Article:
Private companies are aiming for the International Space Station
The International Space Station is open for business and private companies are making expensive plans to capitalize on it.
Why it matters: This commercialization effort by NASA is part of the agency's broader goals to welcome a broad swath of private enterprises to space to boost an economy in low-Earth orbit that will make NASA a buyer among many users instead of a sole provider.
- NASA expects that shift will allow the agency to focus on farther afield missions like getting people to the Moon and Mars.
The state of play: Last week, Estée Lauder announced NASA will fly bottles of one of the company's beauty products to the space station, where astronauts will take photos and videos of it.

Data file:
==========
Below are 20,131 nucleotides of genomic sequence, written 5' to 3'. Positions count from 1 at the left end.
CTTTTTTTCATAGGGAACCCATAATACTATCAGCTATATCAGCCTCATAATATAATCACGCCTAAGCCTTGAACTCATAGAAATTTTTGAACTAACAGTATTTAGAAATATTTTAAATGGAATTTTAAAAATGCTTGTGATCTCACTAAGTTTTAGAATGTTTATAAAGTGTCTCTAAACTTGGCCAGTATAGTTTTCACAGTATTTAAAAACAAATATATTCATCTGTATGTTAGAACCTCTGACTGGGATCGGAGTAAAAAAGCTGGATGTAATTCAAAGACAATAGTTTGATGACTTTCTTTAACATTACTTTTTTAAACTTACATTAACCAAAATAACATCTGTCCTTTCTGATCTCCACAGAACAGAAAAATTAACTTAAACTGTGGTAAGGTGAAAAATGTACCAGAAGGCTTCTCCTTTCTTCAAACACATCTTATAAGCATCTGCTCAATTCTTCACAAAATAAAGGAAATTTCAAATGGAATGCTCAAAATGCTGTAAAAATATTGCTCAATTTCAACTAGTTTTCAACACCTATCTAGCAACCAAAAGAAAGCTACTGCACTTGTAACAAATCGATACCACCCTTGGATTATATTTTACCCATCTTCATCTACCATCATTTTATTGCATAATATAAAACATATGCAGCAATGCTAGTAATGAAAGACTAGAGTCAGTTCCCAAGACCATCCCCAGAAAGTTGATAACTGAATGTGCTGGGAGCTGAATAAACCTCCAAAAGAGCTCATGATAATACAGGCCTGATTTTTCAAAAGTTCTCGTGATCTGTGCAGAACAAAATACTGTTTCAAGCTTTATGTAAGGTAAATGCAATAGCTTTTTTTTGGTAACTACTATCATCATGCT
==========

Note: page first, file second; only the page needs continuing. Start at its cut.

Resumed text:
- "The raw imagery will be provided back to Estée Lauder, and they intend to use them in social media posts," NASA spokesperson Stephanie Schierholz told me via email.
- The bottles will fly up to the station aboard an upcoming Northrop Grumman cargo launch currently scheduled for the end of the month.
- An unscripted show is expected to award its winner a 10-day trip to the space station in 2023, according to Deadline.
Yes, but: It isn't cheap for companies to make use of the space station and the astronauts who keep it functioning.
- Companies will be charged about $17,500 for an hour of NASA astronaut time and $11,250 per day for a private astronaut's life support and use of a toilet.
- Crew supplies — including air and food — cost $22,500 per private astronaut per day.